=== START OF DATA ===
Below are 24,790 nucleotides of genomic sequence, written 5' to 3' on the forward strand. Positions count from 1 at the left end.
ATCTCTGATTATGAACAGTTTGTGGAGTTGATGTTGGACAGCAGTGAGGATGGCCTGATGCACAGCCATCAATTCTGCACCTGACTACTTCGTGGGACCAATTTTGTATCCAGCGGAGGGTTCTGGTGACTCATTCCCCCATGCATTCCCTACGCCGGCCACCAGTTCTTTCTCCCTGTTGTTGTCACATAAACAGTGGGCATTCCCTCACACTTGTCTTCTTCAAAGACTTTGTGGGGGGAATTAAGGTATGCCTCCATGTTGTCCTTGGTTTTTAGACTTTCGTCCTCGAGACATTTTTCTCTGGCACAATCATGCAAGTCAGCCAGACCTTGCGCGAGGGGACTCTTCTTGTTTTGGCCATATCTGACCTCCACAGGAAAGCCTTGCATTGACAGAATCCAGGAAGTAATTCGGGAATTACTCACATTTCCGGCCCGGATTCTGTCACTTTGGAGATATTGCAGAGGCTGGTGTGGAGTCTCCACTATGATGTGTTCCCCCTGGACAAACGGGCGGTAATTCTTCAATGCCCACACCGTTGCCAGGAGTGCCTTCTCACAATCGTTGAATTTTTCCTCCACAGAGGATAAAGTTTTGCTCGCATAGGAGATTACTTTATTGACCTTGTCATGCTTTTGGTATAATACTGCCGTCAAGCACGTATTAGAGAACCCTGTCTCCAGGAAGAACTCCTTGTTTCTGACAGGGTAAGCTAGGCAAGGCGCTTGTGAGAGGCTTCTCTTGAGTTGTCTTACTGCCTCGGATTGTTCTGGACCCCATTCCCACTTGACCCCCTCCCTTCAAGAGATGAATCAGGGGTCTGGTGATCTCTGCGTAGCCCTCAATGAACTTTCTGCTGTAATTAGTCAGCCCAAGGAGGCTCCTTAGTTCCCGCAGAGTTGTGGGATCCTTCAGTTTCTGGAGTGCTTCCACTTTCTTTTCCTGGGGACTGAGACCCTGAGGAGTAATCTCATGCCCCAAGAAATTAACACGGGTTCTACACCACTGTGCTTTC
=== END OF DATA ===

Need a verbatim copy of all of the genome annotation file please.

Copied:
Below are 24,790 nucleotides of genomic sequence, written 5' to 3' on the forward strand. Positions count from 1 at the left end.
ATCTCTGATTATGAACAGTTTGTGGAGTTGATGTTGGACAGCAGTGAGGATGGCCTGATGCACAGCCATCAATTCTGCACCTGACTACTTCGTGGGACCAATTTTGTATCCAGCGGAGGGTTCTGGTGACTCATTCCCCCATGCATTCCCTACGCCGGCCACCAGTTCTTTCTCCCTGTTGTTGTCACATAAACAGTGGGCATTCCCTCACACTTGTCTTCTTCAAAGACTTTGTGGGGGGAATTAAGGTATGCCTCCATGTTGTCCTTGGTTTTTAGACTTTCGTCCTCGAGACATTTTTCTCTGGCACAATCATGCAAGTCAGCCAGACCTTGCGCGAGGGGACTCTTCTTGTTTTGGCCATATCTGACCTCCACAGGAAAGCCTTGCATTGACAGAATCCAGGAAGTAATTCGGGAATTACTCACATTTCCGGCCCGGATTCTGTCACTTTGGAGATATTGCAGAGGCTGGTGTGGAGTCTCCACTATGATGTGTTCCCCCTGGACAAACGGGCGGTAATTCTTCAATGCCCACACCGTTGCCAGGAGTGCCTTCTCACAATCGTTGAATTTTTCCTCCACAGAGGATAAAGTTTTGCTCGCATAGGAGATTACTTTATTGACCTTGTCATGCTTTTGGTATAATACTGCCGTCAAGCACGTATTAGAGAACCCTGTCTCCAGGAAGAACTCCTTGTTTCTGACAGGGTAAGCTAGGCAAGGCGCTTGTGAGAGGCTTCTCTTGAGTTGTCTTACTGCCTCGGATTGTTCTGGACCCCATTCCCACTTGACCCCCTCCCTTCAAGAGATGAATCAGGGGTCTGGTGATCTCTGCGTAGCCCTCAATGAACTTTCTGCTGTAATTAGTCAGCCCAAGGAGGCTCCTTAGTTCCCGCAGAGTTGTGGGATCCTTCAGTTTCTGGAGTGCTTCCACTTTCTTTTCCTGGGGACTGAGACCCTGAGGAGTAATCTCATGCCCCAAGAAATTAACACGGGTTCTACACCACTGTGCTTTC